Saturday, March 6, 2010


Girl Reading--Eugen Spiro-1874-1972 Do you know how you have so much going on and there are small things that you mean to check on, but they slip through the cracks? Then you remember them again…then you forget them again…then you finally act on them.

I’m going to be vague here because I don’t want anyone losing their job over this.

My daughter goes to a particular activity that I drop her off for. At one point during this activity, she goes to a cafeteria for a snack. I do also pack a snack, but there are other things in the cafeteria that she’d like to eat from time to time.

This is the money-free 21st century, so she has a PIN code to punch in to pay for the snack in the cafeteria. I keep $25 in the account for her snacks.

About a month ago, she told me she’d forgotten her PIN. And, apparently, my house had eaten the piece of paper that the PIN was originally on. “Ask the cafeteria lady to look you up on her printout,” I said.

Several times during the last month I remembered to ask her if she’d gotten her PIN. “The lady says she can’t find me. I’m not in her book,” said my daughter with a The Grown-Up-Has-Spoken air.

I continued getting frustrated about this. I’ve put $25 in an account that no one can access?!

Finally, on Wednesday, after about a month of this, I decided to go to the cafeteria myself. I would help find the missing PIN.

I walked up, smiling, to the lady. I quickly explained the situation. “So let’s look up her number real quick,” I said briskly, nodding at the binder next to her.

She looked at me with a terrified face that froze me, although I didn’t understand why she was frightened. “Her last name?” she asked.


“Starting with the letter….?”


She opened the binder and flipped through the pages. She was in the Ps.

I was really puzzled now. “I’m sorry…it’s Craig. With a C.”

Again the scared look.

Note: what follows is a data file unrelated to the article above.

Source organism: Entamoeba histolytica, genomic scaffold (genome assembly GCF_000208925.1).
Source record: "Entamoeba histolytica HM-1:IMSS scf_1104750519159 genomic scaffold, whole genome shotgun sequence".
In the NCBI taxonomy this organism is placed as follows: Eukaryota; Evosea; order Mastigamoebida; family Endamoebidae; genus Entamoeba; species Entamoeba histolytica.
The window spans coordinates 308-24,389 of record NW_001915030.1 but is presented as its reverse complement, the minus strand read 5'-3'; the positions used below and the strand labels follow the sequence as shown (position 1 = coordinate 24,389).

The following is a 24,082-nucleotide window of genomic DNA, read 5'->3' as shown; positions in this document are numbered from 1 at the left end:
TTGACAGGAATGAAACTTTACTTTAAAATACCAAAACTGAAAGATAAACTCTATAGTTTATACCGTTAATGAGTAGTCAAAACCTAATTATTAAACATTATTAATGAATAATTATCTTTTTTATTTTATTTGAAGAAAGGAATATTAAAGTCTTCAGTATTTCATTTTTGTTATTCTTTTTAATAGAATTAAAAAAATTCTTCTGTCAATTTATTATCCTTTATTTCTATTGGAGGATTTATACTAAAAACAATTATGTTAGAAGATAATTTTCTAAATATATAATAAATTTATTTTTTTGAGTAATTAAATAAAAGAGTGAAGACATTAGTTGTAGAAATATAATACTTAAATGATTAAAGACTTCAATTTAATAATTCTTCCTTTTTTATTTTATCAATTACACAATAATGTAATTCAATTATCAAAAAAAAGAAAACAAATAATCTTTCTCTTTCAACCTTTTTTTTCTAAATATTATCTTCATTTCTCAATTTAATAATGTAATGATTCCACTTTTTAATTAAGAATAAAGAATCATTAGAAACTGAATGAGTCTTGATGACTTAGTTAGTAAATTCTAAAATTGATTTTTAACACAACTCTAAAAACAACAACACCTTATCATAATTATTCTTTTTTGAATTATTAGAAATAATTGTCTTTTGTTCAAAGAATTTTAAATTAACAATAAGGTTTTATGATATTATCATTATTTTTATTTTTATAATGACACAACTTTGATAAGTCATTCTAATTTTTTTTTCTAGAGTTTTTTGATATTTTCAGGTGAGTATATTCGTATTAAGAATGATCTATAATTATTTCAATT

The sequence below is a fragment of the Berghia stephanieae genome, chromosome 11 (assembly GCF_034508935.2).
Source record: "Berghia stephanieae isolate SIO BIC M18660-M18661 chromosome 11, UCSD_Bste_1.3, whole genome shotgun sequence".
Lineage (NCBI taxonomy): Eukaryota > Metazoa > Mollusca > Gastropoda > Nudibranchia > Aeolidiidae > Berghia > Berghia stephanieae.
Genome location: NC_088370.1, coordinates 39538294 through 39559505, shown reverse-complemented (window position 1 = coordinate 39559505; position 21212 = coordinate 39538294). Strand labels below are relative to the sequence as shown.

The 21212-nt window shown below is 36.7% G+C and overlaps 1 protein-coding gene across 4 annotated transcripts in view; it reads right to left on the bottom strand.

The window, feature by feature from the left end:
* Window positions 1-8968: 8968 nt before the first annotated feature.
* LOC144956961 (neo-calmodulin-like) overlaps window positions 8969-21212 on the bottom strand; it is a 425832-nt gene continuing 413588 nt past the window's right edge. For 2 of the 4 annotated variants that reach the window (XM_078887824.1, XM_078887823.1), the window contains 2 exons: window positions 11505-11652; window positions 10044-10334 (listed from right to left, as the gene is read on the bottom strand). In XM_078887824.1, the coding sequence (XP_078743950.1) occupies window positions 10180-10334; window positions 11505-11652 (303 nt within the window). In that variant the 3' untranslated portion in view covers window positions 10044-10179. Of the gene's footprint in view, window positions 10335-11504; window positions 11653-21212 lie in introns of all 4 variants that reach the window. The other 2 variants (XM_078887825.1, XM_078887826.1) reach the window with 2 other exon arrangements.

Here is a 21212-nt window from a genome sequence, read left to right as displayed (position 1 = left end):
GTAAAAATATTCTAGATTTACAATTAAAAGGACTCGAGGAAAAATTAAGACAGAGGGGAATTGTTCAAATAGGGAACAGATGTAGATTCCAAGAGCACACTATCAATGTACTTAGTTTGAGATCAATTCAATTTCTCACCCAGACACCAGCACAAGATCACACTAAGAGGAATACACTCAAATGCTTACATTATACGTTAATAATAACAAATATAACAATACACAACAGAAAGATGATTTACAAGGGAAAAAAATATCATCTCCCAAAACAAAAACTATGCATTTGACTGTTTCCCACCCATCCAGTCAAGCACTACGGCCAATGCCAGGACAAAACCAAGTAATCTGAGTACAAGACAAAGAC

She carefully found the Cs and ran a finger down the page of CAs.

“It’s not here,” she said, looking at me.

If she’d turned a gun on me, I wouldn’t have been more shocked. She couldn’t read.

She wasn’t an English as a Second Language citizen. She was a native. And she was at least 45 years old. And she was functionally, if not completely, illiterate.

And I found that completely chilling.

“You know?” I said, “These printouts sometimes list folks all crazy and out of order. Could I…?” She handed me the binder, I found the CRs, and jotted down the PIN. As nice as I tried to be, we shared a look that meant that SHE knew that I knew that she couldn’t read. And that she’d been telling my daughter for a month that her name wasn’t in that binder to cover up for the fact.

I didn’t sleep well that night. I couldn’t imagine a world without books. My life revolves around books and writing. If I have any extra snippets of time, I’ve got my face in a book.

I know that Terry Odell is a literacy volunteer and my hat’s off to her. She’s opening up a new world to her students. One day, when I’m done volunteering for my children’s groups, I’d like to promote literacy and volunteer, too.

With all the talk and controversy of e-books versus printed books…what really matters is the reading. It’s the escape it provides and the worlds it opens up for us. Reading is the ultimate entertainment.

God help those of us who aren’t able to share in the pleasure.